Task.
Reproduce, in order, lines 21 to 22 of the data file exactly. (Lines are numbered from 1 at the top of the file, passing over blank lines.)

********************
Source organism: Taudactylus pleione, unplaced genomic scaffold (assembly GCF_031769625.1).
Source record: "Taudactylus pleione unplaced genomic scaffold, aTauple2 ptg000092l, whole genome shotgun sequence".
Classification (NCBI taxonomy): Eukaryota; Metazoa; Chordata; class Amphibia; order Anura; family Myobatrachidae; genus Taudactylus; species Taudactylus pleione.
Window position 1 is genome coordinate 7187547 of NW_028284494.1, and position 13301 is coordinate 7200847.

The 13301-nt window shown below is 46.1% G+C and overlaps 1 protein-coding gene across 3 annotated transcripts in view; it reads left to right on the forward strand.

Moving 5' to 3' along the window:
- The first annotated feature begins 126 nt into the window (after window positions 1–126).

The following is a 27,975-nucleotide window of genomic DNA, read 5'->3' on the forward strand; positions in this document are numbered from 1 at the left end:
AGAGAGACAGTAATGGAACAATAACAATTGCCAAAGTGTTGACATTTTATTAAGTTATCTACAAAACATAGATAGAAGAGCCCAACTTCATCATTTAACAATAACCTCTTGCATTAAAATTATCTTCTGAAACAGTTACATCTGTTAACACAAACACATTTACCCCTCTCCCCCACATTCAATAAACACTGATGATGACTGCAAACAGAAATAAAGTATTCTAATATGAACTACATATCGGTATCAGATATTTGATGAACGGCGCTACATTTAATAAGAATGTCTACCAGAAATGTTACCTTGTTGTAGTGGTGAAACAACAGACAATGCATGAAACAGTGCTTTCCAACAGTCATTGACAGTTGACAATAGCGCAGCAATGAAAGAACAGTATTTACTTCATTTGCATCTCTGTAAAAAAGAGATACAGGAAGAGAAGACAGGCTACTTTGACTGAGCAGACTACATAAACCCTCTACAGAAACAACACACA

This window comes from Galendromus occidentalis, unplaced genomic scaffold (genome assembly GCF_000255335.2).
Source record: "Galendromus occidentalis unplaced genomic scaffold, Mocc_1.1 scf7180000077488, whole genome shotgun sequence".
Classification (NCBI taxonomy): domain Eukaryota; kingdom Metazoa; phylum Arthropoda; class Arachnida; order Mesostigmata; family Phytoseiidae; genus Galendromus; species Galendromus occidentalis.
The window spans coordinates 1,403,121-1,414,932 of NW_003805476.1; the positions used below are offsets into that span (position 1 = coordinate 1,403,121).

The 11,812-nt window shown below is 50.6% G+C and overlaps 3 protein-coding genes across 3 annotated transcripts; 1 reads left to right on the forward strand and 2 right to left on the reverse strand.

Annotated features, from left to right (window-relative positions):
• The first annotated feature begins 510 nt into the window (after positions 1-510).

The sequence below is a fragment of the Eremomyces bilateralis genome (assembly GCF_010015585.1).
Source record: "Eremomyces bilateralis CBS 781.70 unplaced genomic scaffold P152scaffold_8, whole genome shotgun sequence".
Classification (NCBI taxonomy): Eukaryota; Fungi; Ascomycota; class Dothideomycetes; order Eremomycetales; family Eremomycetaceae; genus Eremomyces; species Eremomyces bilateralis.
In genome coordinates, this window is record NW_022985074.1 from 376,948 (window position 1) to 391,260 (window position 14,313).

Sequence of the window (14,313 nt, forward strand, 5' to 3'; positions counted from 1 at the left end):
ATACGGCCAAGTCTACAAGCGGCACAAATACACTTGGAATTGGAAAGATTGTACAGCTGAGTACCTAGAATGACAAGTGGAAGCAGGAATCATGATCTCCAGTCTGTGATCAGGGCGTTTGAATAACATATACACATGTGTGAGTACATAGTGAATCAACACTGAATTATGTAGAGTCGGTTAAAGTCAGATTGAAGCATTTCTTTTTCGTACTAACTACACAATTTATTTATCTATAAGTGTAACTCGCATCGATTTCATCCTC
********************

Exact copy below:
Sequence of the window (14,313 nt, forward strand, 5' to 3'; positions counted from 1 at the left end):
ATACGGCCAAGTCTACAAGCGGCACAAATACACTTGGAATTGGAAAGATTGTACAGCTGAGTACCTAGAATGACAAGTGGAAGCAGGAATCATGATCTCCAGTCTGTGATCAGGGCGTTTGAATAACATATACACATGTGTGAGTACATAGTGAATCAACACTGAATTATGTAGAGTCGGTTAAAGTCAGATTGAAGCATTTCTTTTTCGTACTAACTACACAATTTATTTATCTATAAGTGTAACTCGCATCGATTTCATCCTC